• A further aspect of this lesson is its ecological setting. This was not a series of tasks
undertaken in a room with enough computers for all or even half of the learners; it makes
use of a single computer and projection, with the wiki writing being done outside the
Networked Technologies: Computers,
Communication and Collaboration
• Warschauer and Kern (2000) emphasize the links between developing communicative
competence and real-world needs, with language use being described as „helping
students enter into the kinds of authentic social discourse situations and discourse
communities that they would later encounter outside the classroom‟.
• The speedy developments in global networking have resulted in a focus on the potential of
establishing opportunities for such encounters with other language users through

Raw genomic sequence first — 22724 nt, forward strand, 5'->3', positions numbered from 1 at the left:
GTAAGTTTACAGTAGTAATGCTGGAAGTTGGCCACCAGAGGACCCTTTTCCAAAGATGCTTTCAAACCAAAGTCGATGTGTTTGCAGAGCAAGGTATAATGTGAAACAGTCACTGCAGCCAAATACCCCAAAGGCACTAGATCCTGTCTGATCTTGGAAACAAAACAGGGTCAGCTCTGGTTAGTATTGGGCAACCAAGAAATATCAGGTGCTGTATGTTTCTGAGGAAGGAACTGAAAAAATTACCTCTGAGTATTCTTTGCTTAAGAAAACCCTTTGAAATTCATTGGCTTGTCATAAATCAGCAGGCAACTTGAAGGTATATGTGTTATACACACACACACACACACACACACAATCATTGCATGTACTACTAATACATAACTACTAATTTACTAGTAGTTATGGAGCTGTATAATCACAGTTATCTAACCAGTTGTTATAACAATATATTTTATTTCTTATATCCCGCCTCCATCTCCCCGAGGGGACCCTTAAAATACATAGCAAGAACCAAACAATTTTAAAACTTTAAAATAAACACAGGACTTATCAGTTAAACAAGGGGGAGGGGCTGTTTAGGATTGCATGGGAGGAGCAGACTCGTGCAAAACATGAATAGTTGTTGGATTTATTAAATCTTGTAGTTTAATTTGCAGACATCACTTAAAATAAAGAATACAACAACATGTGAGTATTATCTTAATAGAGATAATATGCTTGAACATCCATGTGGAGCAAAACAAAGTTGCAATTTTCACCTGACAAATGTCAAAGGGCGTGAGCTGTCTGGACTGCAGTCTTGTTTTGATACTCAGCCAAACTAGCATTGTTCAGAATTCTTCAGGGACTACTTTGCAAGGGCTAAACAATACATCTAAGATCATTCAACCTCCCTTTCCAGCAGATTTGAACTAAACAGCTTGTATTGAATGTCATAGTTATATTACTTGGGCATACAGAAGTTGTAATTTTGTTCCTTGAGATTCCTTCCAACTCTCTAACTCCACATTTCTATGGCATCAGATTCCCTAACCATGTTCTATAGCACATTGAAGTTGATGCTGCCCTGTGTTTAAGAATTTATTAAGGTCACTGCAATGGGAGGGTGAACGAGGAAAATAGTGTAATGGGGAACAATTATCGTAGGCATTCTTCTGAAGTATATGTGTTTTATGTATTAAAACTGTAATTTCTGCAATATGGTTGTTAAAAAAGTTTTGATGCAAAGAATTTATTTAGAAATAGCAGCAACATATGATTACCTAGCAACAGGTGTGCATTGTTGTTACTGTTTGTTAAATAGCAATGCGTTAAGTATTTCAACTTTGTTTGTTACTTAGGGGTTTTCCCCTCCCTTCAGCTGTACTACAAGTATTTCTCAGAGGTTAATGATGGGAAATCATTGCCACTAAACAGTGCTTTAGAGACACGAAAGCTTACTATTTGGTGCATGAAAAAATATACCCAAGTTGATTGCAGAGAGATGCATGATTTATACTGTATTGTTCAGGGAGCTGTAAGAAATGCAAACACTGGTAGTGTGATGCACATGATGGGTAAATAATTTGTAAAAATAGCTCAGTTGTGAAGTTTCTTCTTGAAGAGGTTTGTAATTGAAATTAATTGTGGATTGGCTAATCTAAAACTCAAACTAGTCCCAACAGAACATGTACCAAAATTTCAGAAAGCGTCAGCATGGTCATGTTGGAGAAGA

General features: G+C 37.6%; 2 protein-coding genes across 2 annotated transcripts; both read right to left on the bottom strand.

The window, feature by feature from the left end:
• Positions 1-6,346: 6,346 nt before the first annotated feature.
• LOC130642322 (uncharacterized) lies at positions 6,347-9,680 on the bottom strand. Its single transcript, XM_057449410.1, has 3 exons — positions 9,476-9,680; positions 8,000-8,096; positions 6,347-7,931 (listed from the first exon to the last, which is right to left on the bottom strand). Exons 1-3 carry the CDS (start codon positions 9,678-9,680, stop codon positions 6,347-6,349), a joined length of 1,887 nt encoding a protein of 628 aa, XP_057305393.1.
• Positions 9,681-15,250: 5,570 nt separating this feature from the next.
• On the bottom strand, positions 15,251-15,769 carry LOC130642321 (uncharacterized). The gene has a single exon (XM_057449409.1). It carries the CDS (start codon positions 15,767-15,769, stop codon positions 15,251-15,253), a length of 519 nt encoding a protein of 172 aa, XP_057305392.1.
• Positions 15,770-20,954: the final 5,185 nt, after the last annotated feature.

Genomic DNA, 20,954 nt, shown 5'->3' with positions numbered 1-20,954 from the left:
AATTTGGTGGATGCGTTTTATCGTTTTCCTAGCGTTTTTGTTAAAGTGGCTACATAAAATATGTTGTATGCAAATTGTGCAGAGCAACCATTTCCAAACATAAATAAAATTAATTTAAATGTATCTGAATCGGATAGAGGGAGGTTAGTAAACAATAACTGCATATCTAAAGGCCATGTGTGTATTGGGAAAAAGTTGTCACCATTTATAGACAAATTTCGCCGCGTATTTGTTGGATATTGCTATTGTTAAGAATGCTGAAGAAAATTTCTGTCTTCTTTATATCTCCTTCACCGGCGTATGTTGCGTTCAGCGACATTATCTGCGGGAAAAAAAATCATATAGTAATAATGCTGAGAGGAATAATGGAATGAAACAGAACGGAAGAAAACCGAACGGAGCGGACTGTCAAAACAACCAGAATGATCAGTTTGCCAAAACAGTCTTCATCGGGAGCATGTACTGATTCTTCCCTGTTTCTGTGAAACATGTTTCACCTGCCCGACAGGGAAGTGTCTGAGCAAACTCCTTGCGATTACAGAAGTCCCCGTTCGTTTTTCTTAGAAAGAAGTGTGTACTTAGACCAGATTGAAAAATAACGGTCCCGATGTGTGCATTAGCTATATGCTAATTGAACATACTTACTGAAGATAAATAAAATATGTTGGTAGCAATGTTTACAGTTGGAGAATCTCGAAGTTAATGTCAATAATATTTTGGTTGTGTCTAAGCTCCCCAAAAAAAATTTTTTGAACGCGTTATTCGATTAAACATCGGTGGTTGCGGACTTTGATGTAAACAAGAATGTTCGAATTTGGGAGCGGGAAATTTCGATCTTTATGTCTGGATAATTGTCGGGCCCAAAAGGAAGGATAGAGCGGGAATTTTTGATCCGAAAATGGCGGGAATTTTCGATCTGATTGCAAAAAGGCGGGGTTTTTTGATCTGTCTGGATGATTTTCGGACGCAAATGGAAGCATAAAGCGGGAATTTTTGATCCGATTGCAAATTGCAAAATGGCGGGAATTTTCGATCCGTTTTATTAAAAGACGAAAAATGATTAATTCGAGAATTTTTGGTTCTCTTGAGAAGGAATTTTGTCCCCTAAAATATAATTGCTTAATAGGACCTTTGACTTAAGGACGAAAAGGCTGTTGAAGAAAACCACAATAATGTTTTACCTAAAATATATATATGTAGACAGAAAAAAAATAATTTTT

computers, not only because computer-mediated communication offers such
opportunities but also because learners are, in the main, users of the associated tools.
• In terms of computer-mediated communication, we identify a number of familiar tools such
as messenger applications and email or discussion forums. Increasingly, audio and video
capability is part of both of these communication modes.
• Web 2.0 developments, which have broadened our thinking beyond „online conversations‟
to revolutionary ways of building community, sharing content via YouTube; negotiating
content collaboratively through wikis; creating networks of shared knowledge through
• The contributions that such technologies can make to language learning have been
explored from both second language interactionist and sociocultural perspectives.